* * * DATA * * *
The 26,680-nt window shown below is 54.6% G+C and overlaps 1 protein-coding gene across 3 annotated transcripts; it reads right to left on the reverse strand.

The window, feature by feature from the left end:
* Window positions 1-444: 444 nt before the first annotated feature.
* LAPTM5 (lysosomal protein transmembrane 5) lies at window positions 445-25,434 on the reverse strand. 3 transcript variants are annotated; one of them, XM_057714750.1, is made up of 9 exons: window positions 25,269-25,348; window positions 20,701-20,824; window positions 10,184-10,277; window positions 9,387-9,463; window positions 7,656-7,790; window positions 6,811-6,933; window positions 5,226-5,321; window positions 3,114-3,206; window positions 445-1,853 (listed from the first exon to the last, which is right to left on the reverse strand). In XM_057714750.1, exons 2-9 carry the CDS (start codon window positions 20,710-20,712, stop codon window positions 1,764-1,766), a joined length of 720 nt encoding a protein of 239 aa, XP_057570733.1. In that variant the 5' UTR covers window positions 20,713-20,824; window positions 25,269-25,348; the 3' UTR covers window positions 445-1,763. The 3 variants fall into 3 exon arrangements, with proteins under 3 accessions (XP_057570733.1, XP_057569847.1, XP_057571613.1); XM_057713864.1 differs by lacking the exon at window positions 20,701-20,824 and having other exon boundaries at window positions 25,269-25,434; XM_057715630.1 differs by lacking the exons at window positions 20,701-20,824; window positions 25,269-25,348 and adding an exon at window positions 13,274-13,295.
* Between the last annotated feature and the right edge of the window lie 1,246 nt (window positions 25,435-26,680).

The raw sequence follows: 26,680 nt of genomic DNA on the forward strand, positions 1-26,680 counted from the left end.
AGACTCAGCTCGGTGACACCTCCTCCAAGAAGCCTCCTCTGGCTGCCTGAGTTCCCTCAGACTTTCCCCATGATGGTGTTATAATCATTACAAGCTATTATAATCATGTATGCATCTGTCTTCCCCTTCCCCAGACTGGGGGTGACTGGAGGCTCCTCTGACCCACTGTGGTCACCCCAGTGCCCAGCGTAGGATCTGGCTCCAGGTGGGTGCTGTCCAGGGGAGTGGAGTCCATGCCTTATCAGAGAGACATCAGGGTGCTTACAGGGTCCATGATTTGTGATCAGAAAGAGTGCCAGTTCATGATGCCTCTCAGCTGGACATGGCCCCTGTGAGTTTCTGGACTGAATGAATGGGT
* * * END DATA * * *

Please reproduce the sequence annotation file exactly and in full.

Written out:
The 26,680-nt window shown below is 54.6% G+C and overlaps 1 protein-coding gene across 3 annotated transcripts; it reads right to left on the reverse strand.

The window, feature by feature from the left end:
* Window positions 1-444: 444 nt before the first annotated feature.
* LAPTM5 (lysosomal protein transmembrane 5) lies at window positions 445-25,434 on the reverse strand. 3 transcript variants are annotated; one of them, XM_057714750.1, is made up of 9 exons: window positions 25,269-25,348; window positions 20,701-20,824; window positions 10,184-10,277; window positions 9,387-9,463; window positions 7,656-7,790; window positions 6,811-6,933; window positions 5,226-5,321; window positions 3,114-3,206; window positions 445-1,853 (listed from the first exon to the last, which is right to left on the reverse strand). In XM_057714750.1, exons 2-9 carry the CDS (start codon window positions 20,710-20,712, stop codon window positions 1,764-1,766), a joined length of 720 nt encoding a protein of 239 aa, XP_057570733.1. In that variant the 5' UTR covers window positions 20,713-20,824; window positions 25,269-25,348; the 3' UTR covers window positions 445-1,763. The 3 variants fall into 3 exon arrangements, with proteins under 3 accessions (XP_057570733.1, XP_057569847.1, XP_057571613.1); XM_057713864.1 differs by lacking the exon at window positions 20,701-20,824 and having other exon boundaries at window positions 25,269-25,434; XM_057715630.1 differs by lacking the exons at window positions 20,701-20,824; window positions 25,269-25,348 and adding an exon at window positions 13,274-13,295.
* Between the last annotated feature and the right edge of the window lie 1,246 nt (window positions 25,435-26,680).

The raw sequence follows: 26,680 nt of genomic DNA on the forward strand, positions 1-26,680 counted from the left end.
AGACTCAGCTCGGTGACACCTCCTCCAAGAAGCCTCCTCTGGCTGCCTGAGTTCCCTCAGACTTTCCCCATGATGGTGTTATAATCATTACAAGCTATTATAATCATGTATGCATCTGTCTTCCCCTTCCCCAGACTGGGGGTGACTGGAGGCTCCTCTGACCCACTGTGGTCACCCCAGTGCCCAGCGTAGGATCTGGCTCCAGGTGGGTGCTGTCCAGGGGAGTGGAGTCCATGCCTTATCAGAGAGACATCAGGGTGCTTACAGGGTCCATGATTTGTGATCAGAAAGAGTGCCAGTTCATGATGCCTCTCAGCTGGACATGGCCCCTGTGAGTTTCTGGACTGAATGAATGGGT